But I would rather have $9000 in my wallet then trillions in the hands of the very people that created this mess.



posted on Feb, 2 2009 @ 06:03 PM
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reply to post by wutone
 





But I would rather have $9000 in my wallet then trillions in the hands of the very people that created this mess.


And where do u think that 9000 is going to go to after u get it? It all ends up back to them in one way or the other.



posted on Feb, 2 2009 @ 06:20 PM
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Originally posted by David9176
And where do u think that 9000 is going to go to after u get it? It all ends up back to them in one way or the other.


Again, playing Devil's advocate for some reason here, at least if it went back into tax payers' hands it could be exchanged for goods and/or services. In other words, you'd get something for your money. When my tax dollars are redistributed to the banks, special interest programs, social welfare, whatever, what am I getting back for my money? The privledge and right to call myself an American citizen? Sh-yeah, that and a buck fifty will buy you a small cup of coffee.



posted on Feb, 2 2009 @ 07:07 PM
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reply to post by burdman30ott6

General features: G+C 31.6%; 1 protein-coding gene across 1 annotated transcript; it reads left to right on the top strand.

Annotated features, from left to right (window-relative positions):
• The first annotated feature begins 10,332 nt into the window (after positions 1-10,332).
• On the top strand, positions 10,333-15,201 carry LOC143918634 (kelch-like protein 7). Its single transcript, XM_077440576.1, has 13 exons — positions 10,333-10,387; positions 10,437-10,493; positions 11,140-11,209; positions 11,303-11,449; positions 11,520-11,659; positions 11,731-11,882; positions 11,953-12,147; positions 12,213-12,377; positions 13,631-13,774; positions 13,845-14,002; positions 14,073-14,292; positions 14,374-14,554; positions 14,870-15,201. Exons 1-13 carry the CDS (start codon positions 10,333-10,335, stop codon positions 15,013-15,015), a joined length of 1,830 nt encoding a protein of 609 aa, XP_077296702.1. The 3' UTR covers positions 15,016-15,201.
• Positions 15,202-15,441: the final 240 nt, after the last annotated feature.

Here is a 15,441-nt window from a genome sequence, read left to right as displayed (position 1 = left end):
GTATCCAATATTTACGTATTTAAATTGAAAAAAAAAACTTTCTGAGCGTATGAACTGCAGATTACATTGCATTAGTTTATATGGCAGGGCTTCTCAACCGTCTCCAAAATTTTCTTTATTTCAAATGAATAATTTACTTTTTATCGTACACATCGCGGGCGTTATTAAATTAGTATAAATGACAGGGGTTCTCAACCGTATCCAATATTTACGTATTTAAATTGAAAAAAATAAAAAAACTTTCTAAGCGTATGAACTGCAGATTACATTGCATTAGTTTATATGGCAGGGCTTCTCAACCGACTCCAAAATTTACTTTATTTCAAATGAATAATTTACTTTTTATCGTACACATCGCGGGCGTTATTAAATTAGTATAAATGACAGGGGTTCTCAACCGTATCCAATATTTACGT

I definitely understand that. Hell, I'd love to have a check sent to me for that much as well, most of us could certainly use it.

But it will still be money pumped into the system. We are on very shaky ground as it is. Obama is planning another bank bailout bill that is supposed to be announced next week.

It has to end. It HAS to. In a way, the people can be just as much at fault for our economy's problems. We are angry that the banks and CEO's are hording all the cash, but how does us getting this money make us any better than them?

We are falling into a trap, IMO. No matter how u look at this, we are still going to devalue the dollar. We are supporting our own demise.

China is threatening to back out of 30 year treasuries. They don't want to finance our debt anymore. So we are taxed, or it's printed.

It's time to take the lumps. I feel we are screwed no matter what anyway. We let it all run to far and we are desperate, doing things we shouldn't be doing.

Once again, I can understand how you and others feel this way, I'm just as angry as everyone else about the whole thing.

But I won't support this unless the cost of this package is balanced with spending cuts. If not, I will feel as if i'm selling out my child that will be here soon.

No child deserves what we are about to put on them, yet we are going to do this full well knowing the burdens that they will carry because of our repeated mistakes.

It is sad....sad indeed.

At least I'll be able to look back and say that I didn't support any of what is going on. Although to those who will be paying for it, my words won't mean much.